Maternity Hospital. We were mugged at 10 pm on that night she was to be born. That’s why I called her Rehema, meaning God’s mercy.”
Watching them eat and drink together inspite of the hardships made me vow that I’d never take any meal for granted. I learnt so much about my patience with kids, ability to get through situations, the power of a dream, the magic of hope and the appreciation of the present. 



4 Responses to “An appreciation of the present.”

  1. Amisi Says:

    Good work, Eudia. I enjoyed reading your anecdote on the secret life of a young journalist. And the poems are fresh, reflective, and sentimental.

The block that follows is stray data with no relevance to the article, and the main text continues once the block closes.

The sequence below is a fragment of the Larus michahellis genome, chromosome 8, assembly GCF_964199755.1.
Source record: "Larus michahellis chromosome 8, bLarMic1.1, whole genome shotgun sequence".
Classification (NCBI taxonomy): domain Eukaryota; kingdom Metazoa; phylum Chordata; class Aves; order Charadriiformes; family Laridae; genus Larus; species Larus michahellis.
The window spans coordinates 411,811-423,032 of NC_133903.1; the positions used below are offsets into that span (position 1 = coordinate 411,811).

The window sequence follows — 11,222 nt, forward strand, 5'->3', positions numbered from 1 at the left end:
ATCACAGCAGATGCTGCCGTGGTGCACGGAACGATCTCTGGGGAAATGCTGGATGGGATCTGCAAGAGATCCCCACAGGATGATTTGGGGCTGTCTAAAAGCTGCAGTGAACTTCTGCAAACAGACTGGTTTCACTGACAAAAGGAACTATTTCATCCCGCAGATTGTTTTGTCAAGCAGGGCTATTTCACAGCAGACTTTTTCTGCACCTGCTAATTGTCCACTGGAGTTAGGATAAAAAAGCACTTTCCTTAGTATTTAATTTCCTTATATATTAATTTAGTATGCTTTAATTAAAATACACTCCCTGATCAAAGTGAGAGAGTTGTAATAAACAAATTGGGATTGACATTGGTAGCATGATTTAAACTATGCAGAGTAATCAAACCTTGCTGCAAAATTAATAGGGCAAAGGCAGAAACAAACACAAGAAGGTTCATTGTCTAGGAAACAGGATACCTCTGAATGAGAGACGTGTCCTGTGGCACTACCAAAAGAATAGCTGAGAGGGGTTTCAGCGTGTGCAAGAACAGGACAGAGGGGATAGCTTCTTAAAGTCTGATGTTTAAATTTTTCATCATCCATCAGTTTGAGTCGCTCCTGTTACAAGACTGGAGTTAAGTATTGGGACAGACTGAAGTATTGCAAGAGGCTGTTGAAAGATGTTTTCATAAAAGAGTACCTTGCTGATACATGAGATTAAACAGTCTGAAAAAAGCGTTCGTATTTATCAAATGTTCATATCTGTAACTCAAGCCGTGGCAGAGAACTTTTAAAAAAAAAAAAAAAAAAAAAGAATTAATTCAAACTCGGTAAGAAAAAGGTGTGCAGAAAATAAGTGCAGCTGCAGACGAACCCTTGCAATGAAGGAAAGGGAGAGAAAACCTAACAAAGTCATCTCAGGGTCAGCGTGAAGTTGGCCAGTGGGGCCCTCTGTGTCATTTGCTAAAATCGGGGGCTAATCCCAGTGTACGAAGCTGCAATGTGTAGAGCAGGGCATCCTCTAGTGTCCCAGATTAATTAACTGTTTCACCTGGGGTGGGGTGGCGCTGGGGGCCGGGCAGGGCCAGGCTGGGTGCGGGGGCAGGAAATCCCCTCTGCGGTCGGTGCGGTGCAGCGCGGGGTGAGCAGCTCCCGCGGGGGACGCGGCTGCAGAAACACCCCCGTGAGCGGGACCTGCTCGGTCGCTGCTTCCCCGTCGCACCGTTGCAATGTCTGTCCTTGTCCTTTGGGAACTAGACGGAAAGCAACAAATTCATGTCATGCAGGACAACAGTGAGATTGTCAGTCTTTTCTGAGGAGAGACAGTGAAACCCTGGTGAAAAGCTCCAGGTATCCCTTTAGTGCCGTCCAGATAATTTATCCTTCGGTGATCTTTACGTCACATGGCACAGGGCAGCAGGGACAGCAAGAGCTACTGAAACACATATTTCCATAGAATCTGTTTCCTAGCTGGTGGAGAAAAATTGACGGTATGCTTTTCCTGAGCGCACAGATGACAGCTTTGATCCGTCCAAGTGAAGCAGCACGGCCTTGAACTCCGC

You rekindle in me those memories of my teenage when prose and poetry freely flowed from the heart, oblivious to the daily distractions of living and worries of rejection. THhoughts are meant to be shared, and this is what blogging is all about.
    I now know I owe you and millions of poetry lovers out there my poems, and soon you’ll be able to read them online. For inspiration, look at Khalil Gibran.


  2. eudiahkamonjo Says:

    you know, i just this comment from Amisi on the purpose of blogging and his promise to poetry lovers out here; that we would soon be able to read his poetry online…………..

    Its so sad that the kids magazine did not kick off as expected…….really sad….
    But its only a matter of time before someone realises this pressing need…..


  3. Ronald Says:

    Eudy ou write so well. Keep it up.


  4. Cedric Says:

    Nice piece.